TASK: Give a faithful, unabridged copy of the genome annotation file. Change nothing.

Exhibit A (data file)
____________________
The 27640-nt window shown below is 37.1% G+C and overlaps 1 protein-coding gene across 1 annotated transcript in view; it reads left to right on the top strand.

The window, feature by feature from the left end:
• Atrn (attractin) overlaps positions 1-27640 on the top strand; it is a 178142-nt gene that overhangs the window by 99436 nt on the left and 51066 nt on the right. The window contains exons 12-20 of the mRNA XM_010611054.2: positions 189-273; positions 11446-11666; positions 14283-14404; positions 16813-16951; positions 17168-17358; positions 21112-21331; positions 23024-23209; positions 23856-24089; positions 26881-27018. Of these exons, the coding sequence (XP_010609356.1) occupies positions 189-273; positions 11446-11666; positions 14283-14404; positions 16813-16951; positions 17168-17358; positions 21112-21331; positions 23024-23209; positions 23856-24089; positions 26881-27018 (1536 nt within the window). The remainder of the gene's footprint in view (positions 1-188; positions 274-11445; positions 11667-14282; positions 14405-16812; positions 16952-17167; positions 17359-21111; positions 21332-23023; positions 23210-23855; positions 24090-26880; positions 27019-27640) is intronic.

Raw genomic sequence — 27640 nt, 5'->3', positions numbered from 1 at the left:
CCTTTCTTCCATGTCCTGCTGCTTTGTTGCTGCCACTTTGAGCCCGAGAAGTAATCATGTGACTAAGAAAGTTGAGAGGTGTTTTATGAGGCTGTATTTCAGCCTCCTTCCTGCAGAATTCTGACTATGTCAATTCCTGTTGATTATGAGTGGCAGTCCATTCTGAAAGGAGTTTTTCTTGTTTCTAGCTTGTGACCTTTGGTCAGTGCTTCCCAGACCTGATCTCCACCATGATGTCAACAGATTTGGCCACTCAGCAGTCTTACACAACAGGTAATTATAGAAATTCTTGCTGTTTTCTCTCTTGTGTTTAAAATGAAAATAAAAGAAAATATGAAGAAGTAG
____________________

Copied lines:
The 27640-nt window shown below is 37.1% G+C and overlaps 1 protein-coding gene across 1 annotated transcript in view; it reads left to right on the top strand.

The window, feature by feature from the left end:
• Atrn (attractin) overlaps positions 1-27640 on the top strand; it is a 178142-nt gene that overhangs the window by 99436 nt on the left and 51066 nt on the right. The window contains exons 12-20 of the mRNA XM_010611054.2: positions 189-273; positions 11446-11666; positions 14283-14404; positions 16813-16951; positions 17168-17358; positions 21112-21331; positions 23024-23209; positions 23856-24089; positions 26881-27018. Of these exons, the coding sequence (XP_010609356.1) occupies positions 189-273; positions 11446-11666; positions 14283-14404; positions 16813-16951; positions 17168-17358; positions 21112-21331; positions 23024-23209; positions 23856-24089; positions 26881-27018 (1536 nt within the window). The remainder of the gene's footprint in view (positions 1-188; positions 274-11445; positions 11667-14282; positions 14405-16812; positions 16952-17167; positions 17359-21111; positions 21332-23023; positions 23210-23855; positions 24090-26880; positions 27019-27640) is intronic.

Raw genomic sequence — 27640 nt, 5'->3', positions numbered from 1 at the left:
CCTTTCTTCCATGTCCTGCTGCTTTGTTGCTGCCACTTTGAGCCCGAGAAGTAATCATGTGACTAAGAAAGTTGAGAGGTGTTTTATGAGGCTGTATTTCAGCCTCCTTCCTGCAGAATTCTGACTATGTCAATTCCTGTTGATTATGAGTGGCAGTCCATTCTGAAAGGAGTTTTTCTTGTTTCTAGCTTGTGACCTTTGGTCAGTGCTTCCCAGACCTGATCTCCACCATGATGTCAACAGATTTGGCCACTCAGCAGTCTTACACAACAGGTAATTATAGAAATTCTTGCTGTTTTCTCTCTTGTGTTTAAAATGAAAATAAAAGAAAATATGAAGAAGTAG